The Great Scrap Metal Debate

Remember Rob Anderson’s comment from last week that when he was part of the government, he felt like a trained seal who read whatever was put in front of him?

Well, welcome to the circus.

Of all the pieces of legislation facing this government, it appears the one of greatest importance to the government is the highly contentious, controversial and red hot Bill 205, Scrap Metal Dealers and Recyclers Act.

Yes, you read that right. The Scrap Metal Dealers and Recyclers Act, a private members bill from the Tory member from Strathcona, Rob Quest.

What, you may ask, is the Scrap Metal Dealers and Recyclers Act? Apparently, it is aimed at deterring scrap metal theft, which is supposedly a pretty big deal. Good. Anything that deters theft is fine with me. But to at least 11 members of the Tory caucus — including leading lights like Carl ‘Take My Wife, Please’ Benito — felt so strongly about the bill that they rose to speak during discussion of private member’s bills on Monday. Each one read out lo-o-o-ong, detailed descriptions of why the Scrap Metal Dealers and Recyclers Act was so important. All of them praised the bill, and its sponsor. This debate took up a minimum of 90 minutes of house time.

My guess is that if you asked any of the 11 Tories who stood up to speak in favour of this bill, you’d be lucky if you could find one who even knows what they were talking about. I have sympathy for the poor sod in the Public Affairs Bureau who had to write the same speech over 11 slightly different ways.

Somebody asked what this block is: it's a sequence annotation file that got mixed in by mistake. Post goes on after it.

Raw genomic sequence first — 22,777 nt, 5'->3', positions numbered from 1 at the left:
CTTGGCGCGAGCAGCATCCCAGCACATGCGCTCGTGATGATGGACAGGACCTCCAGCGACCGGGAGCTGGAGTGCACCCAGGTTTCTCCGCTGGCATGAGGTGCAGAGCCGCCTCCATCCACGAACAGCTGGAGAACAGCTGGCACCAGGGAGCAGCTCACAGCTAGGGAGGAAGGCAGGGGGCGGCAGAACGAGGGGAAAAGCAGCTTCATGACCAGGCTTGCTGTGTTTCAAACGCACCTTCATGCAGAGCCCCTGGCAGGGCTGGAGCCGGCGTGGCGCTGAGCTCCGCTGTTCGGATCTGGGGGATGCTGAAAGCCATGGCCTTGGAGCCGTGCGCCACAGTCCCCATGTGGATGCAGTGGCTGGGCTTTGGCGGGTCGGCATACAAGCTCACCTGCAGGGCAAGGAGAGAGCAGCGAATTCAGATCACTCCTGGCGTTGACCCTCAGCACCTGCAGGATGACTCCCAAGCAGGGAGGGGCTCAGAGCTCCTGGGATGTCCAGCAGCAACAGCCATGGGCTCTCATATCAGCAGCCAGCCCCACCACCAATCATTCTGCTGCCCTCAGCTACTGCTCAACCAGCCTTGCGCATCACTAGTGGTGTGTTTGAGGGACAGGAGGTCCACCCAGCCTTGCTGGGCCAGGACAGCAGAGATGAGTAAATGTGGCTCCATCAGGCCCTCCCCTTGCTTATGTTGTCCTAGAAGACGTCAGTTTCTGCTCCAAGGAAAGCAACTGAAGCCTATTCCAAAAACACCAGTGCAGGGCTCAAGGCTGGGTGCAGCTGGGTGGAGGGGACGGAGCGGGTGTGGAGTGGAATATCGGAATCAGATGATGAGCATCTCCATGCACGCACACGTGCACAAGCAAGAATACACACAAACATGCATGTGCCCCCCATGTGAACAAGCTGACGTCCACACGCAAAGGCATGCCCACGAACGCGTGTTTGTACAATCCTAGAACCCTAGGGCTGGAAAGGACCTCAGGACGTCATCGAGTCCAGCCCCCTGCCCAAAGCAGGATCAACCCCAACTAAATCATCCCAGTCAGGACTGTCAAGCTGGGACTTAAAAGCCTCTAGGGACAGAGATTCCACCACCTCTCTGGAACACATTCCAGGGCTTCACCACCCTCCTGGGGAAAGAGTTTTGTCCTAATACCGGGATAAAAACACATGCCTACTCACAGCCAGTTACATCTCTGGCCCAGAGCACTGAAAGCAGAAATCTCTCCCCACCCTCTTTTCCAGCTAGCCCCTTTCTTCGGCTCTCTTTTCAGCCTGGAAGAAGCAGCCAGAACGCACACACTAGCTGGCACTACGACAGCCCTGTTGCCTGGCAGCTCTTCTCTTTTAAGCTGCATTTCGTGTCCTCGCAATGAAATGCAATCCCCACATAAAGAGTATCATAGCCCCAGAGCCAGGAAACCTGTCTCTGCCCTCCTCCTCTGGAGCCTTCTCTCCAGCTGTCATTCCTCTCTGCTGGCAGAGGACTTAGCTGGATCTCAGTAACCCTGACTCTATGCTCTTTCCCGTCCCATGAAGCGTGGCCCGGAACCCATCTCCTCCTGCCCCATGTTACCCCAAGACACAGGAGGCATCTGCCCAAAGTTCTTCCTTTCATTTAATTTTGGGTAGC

Why would they waste so much time on such a trivial matter? The key words are ‘wasting time’. The longer they debate trivial government motions that are going to pass anyway, the less time there is to debate opposition motions.

It’s all so silly. Just like the circus.

And Kudos for Alana DeLong, the Calgary MLA, for standing up and lobbing the most shameless softball questions at Ted Morton. They were:

1) The B.C. government recently announced a 15 per cent personal income tax reduction. They claim this means that B.C. taxpayers now pay the lowest provincial income tax in Canada on incomes up to $130,000. My first question is to the Minister of Finance and Enterprise. Has Alberta lost its tax advantage?

2) Can the minister tell us what tax advantages Albertans continue to enjoy?

3) Does the minister have the numbers to back up his claim that Albertans remain the lowest taxed in Canada?

OK, Alana, you’ve done your time. Next time the puffball question has to be asked, you are within your rights to say: “Hey, I asked a humiliating puffball last week!”

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